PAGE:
Well, Steve Does Comics has never seen a kitten it couldn't hug, nor a bandwagon it couldn't leap on, so this is all the excuse I need to ramble on aimlessly about the book they called, "The World's Greatest Comic Magazine."
I first encountered the Fantastic Four in the pages of Amazing Spider-Man Annual #6 when they took on everyone's favourite web-headed wonder. What most impressed me about them was Reed Richards' ability to make his hands into giant ping pong paddles and the fact they didn't seek to make money from their powers.
My next encounter came in Mighty World of Marvel #4, in which we got the concluding part of their first battle with the Skrulls. Although I loved the Skrulls ending up thinking they were cattle, what most impressed me about that tale was I got the idea into my head that Benjamin J Grimm had three nostrils. From where I got this notion, I don't have a clue but it took many a long month of reading their adventures before I realised he didn't.
Other early highlights were their first encounter with Kurrgo: Master of Planet X, and their once having to be rescued from a crisis by Ant-Man, making Ant-Man officially the greatest hero in comics to my then tiny mind.
But it wasn't all plain sailing. Frankly, the Invisible Girl's uselessness in any crisis, leading to her getting kidnapped in what seemed like every issue, rankled with my youthful sensibilities so much I used to fill in her dots with a marker pen, so the bad guys could see her and kill her.
They never did.
But of course, despite all this, the strip hit its peak in the mid 1960s with the wedding of Reed and Sue and then that astonishing sequence of stories where they first met the Inhumans, met Galactus, met the Black Panther, met the Negative Zone, met the Kree and came up against a Cosmic-Powered Dr Doom.
As I roam the streets of Sheffield, no one whatsoever asks me what my favourite Fantastic Four tale is.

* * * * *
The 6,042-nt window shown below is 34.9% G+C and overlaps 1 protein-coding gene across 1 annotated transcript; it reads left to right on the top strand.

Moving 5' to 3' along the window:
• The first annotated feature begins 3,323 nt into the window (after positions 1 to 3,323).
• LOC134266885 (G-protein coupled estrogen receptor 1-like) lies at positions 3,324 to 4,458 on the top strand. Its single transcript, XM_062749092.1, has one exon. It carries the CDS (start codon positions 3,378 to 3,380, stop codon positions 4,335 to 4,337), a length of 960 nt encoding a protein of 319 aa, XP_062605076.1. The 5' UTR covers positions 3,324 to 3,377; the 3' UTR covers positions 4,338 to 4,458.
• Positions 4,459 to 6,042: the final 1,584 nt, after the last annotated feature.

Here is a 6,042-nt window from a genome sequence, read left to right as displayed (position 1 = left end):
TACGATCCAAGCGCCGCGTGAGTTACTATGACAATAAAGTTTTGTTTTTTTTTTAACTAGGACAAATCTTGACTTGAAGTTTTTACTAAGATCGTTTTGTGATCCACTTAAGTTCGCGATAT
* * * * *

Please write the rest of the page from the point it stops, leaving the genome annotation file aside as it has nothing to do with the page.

That won't stop me from telling everyone.
In hindsight, the tale made no sense at all, with the Inhumans failing miserably to work out whether they were trying to get away from or to the Great Refuge. It didn't matter. The madness of the tale just swept you along.
Sadly, as the 1960s entered their late afternoon, a fed-up Jack Kirby started to put less effort into things and the quality and freshness of stories tailed off noticeably. Ideas got recycled, sometimes from the comic itself, sometimes from movies and TV shows.
But still, even amongst such derivative stuff, there was The Prisoner-inspired tale of the FF trapped in Latveria, and the Thing being taken to another world to fight Torgo the robot. The roots of these stories might've been obvious but that didn't make them any less effective. And, as a Hammer Horror fan, how could I not love our heroes' first encounter with Agatha Harkness, their very own Mary Poppins?
Shortly after that period, I lost touch with the Fantastic Four, mostly because the UK reprints disappeared from the newsagents.
In the last reprint I read, Galactus was halfway through a fight with the Sphinx. I never did find out how that story ended.
But, despite my total ignorance of almost everything that's happened in the Fantastic Four since, I still retain my soft spot for them, the squabbling heroes who couldn't even muster a single secret identity between them. And if they each had their failings as human beings, I suppose that was what ultimately marked them out as human beings and therefore more interesting than the perfect heroes who'd preceded them.
Well, that's the bandwagon jumped on. All I need do now is find a kitten to hug.
But where will I find such a thing at this time of night?